Yesterday's Films for Tomorrow Hardcover – 2017
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Known as India's 'Celluloid Man', P. K. Nair (1933-2016) was a passionate film-lover and archivist who dedicated his entire life to saving the country's cinematic heritage. From the films of Phalke to the classics of the studio era, much of our film history would have been reduced to blank pages, but for his efforts. Here are Nair's evocative memories of movie-going in the 1940s, and working with Mehboob, the legendary director of Mother India, as well as a first-person account of how Phalke's Kaliya Mardan and several other lost films were salvaged. Opinion pieces present views on the need to preserve films and the threats posed by the digital age, while a section on Indian film history provides fascinating insights into the silent era. Other highlights include an illustrated survey of poster art, and Nair's 'notes in the dark': his essays on themes ranging from regional cinema to the use of song in Indian cinema and Devdas' many avatars, drawn from a lifetime of watching movies. Absorbing and informative, Yesterday's Films for Tomorrow is a book for everyone who loves cinema, and cares about its past and its future.
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This book is an amazing proof of his absolute dedication to the world of cinema especially its magic as movies.
It is nice to read Nair Sahab's view on various topics as diverse as old hindi films and shooting of malayalam films. Watching today's trash which cannot be called cinema, one remembers PK Nair with immense gratitude as a long time ago he had realized that most of these so called films were simply trashy fantasies made to fool innocent public. Lastly, the high cost of this book might deprive youngsters to buy this book.If only it were prized Rs 200, I'm sure many young people would've bought it.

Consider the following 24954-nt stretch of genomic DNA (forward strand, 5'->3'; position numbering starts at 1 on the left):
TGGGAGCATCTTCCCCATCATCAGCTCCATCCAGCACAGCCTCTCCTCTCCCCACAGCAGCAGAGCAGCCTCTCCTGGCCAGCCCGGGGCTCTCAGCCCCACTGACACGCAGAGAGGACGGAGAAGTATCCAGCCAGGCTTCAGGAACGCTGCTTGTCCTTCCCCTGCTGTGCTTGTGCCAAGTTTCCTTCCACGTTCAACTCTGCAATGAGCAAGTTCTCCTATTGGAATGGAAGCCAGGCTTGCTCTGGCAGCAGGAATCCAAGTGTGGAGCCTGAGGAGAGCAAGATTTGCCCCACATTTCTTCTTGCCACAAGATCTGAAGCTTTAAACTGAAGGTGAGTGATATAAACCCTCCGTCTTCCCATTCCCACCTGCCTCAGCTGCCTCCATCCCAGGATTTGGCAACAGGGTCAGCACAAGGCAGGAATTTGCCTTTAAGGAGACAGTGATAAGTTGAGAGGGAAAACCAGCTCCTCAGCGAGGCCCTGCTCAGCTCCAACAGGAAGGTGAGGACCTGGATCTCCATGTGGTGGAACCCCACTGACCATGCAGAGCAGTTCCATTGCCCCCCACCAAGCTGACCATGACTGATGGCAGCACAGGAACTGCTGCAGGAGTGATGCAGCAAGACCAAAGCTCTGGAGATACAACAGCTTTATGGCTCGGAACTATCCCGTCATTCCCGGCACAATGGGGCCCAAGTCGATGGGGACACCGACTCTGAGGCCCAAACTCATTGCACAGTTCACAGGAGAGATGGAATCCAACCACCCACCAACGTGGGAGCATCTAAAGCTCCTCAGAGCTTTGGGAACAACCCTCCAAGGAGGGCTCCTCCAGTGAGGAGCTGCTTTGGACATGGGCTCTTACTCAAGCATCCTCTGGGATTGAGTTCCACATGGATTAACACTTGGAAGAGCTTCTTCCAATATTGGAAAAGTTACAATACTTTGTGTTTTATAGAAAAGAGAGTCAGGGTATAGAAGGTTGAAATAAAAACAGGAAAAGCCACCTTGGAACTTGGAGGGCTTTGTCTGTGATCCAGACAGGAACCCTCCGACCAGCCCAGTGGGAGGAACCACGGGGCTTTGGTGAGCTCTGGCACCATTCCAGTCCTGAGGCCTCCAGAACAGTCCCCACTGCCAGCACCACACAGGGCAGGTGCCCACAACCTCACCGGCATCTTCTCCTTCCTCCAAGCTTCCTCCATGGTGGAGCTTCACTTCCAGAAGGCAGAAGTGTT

Chronicling the diaries of the Late P.K. Nair – the archivist of the National Film Archives of India (NFAI), it details in both first and third person, the meaning of Cinema for Nair and, his travails in ensuring that the rich legacy of Indian cinema is retained. Not just Hindi movies, the book dwells at length on Nair’s interpretation of Telugu, Kannada and other regional films and brings out the diversity and breadth of Indian cinema.
Dwelling upon some of our greatest directors and film-makers, the book draws upon Nair’s comments upon the significance of songs and their lyrics, some visual effects and stories that had both a historical and social relevance. With tongue-in-cheek humour, Nair describes the ‘Devdas effect’ and how glimpses of the story can be seen in many films, after the release of the original (circa 1935 Bengali) until the late 1980’s.
A tribute to P.K.Nair, ‘Yesterday’s Films for Tomorrow’ is one of the finest, chronicling the Indian Film Industry and should have been published earlier, for Nair to have received the acclaim that is justly due to him. However, the Film Heritage Foundation of India under the able guidance of Shivendra Singh Dungarpur have done a stalwart job. Mr. Amitabh Bachchan with his literary background is the brand ambassador to the FHFI and released the book on 6th April, 2017 in Mumbai
This kind of book is very rare and must be read by all.